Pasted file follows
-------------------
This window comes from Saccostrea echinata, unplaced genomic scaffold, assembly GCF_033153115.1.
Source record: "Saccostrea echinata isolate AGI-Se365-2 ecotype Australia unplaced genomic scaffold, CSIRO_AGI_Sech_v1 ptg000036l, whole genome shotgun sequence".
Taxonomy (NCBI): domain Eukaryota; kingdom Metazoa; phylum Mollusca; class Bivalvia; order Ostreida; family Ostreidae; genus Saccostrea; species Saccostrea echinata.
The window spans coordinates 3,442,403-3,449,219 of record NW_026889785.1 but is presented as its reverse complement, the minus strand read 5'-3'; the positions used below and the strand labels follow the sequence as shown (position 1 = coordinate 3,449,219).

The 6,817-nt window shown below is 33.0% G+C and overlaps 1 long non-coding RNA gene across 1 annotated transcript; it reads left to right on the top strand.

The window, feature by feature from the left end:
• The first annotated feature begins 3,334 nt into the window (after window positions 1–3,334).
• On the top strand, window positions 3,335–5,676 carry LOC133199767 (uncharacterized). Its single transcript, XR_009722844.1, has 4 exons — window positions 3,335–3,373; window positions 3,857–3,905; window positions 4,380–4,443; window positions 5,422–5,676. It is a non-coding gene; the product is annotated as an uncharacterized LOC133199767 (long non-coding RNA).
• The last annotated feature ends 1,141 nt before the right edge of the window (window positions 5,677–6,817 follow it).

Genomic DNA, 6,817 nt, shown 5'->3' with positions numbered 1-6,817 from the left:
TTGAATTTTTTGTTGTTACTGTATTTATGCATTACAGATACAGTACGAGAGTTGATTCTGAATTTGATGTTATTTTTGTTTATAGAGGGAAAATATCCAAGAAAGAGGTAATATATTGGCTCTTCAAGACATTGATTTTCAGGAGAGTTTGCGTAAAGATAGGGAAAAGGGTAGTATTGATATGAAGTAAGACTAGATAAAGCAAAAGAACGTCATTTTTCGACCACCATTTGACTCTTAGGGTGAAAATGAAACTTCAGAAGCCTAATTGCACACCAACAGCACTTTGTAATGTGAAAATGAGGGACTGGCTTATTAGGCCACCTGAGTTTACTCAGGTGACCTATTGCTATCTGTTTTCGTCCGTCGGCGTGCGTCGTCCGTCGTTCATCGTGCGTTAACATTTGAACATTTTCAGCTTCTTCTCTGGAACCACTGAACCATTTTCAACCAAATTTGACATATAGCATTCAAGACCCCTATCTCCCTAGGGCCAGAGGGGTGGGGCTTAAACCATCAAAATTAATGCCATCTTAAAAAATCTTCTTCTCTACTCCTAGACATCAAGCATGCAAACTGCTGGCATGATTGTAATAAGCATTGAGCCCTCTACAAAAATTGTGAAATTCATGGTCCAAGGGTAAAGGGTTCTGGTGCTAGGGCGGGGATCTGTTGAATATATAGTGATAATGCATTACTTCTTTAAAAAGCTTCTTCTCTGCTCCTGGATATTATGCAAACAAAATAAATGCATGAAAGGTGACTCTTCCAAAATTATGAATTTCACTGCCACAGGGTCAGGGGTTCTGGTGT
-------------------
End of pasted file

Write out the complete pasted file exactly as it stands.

This window comes from Saccostrea echinata, unplaced genomic scaffold, assembly GCF_033153115.1.
Source record: "Saccostrea echinata isolate AGI-Se365-2 ecotype Australia unplaced genomic scaffold, CSIRO_AGI_Sech_v1 ptg000036l, whole genome shotgun sequence".
Taxonomy (NCBI): domain Eukaryota; kingdom Metazoa; phylum Mollusca; class Bivalvia; order Ostreida; family Ostreidae; genus Saccostrea; species Saccostrea echinata.
The window spans coordinates 3,442,403-3,449,219 of record NW_026889785.1 but is presented as its reverse complement, the minus strand read 5'-3'; the positions used below and the strand labels follow the sequence as shown (position 1 = coordinate 3,449,219).

The 6,817-nt window shown below is 33.0% G+C and overlaps 1 long non-coding RNA gene across 1 annotated transcript; it reads left to right on the top strand.

The window, feature by feature from the left end:
• The first annotated feature begins 3,334 nt into the window (after window positions 1–3,334).
• On the top strand, window positions 3,335–5,676 carry LOC133199767 (uncharacterized). Its single transcript, XR_009722844.1, has 4 exons — window positions 3,335–3,373; window positions 3,857–3,905; window positions 4,380–4,443; window positions 5,422–5,676. It is a non-coding gene; the product is annotated as an uncharacterized LOC133199767 (long non-coding RNA).
• The last annotated feature ends 1,141 nt before the right edge of the window (window positions 5,677–6,817 follow it).

Genomic DNA, 6,817 nt, shown 5'->3' with positions numbered 1-6,817 from the left:
TTGAATTTTTTGTTGTTACTGTATTTATGCATTACAGATACAGTACGAGAGTTGATTCTGAATTTGATGTTATTTTTGTTTATAGAGGGAAAATATCCAAGAAAGAGGTAATATATTGGCTCTTCAAGACATTGATTTTCAGGAGAGTTTGCGTAAAGATAGGGAAAAGGGTAGTATTGATATGAAGTAAGACTAGATAAAGCAAAAGAACGTCATTTTTCGACCACCATTTGACTCTTAGGGTGAAAATGAAACTTCAGAAGCCTAATTGCACACCAACAGCACTTTGTAATGTGAAAATGAGGGACTGGCTTATTAGGCCACCTGAGTTTACTCAGGTGACCTATTGCTATCTGTTTTCGTCCGTCGGCGTGCGTCGTCCGTCGTTCATCGTGCGTTAACATTTGAACATTTTCAGCTTCTTCTCTGGAACCACTGAACCATTTTCAACCAAATTTGACATATAGCATTCAAGACCCCTATCTCCCTAGGGCCAGAGGGGTGGGGCTTAAACCATCAAAATTAATGCCATCTTAAAAAATCTTCTTCTCTACTCCTAGACATCAAGCATGCAAACTGCTGGCATGATTGTAATAAGCATTGAGCCCTCTACAAAAATTGTGAAATTCATGGTCCAAGGGTAAAGGGTTCTGGTGCTAGGGCGGGGATCTGTTGAATATATAGTGATAATGCATTACTTCTTTAAAAAGCTTCTTCTCTGCTCCTGGATATTATGCAAACAAAATAAATGCATGAAAGGTGACTCTTCCAAAATTATGAATTTCACTGCCACAGGGTCAGGGGTTCTGGTGT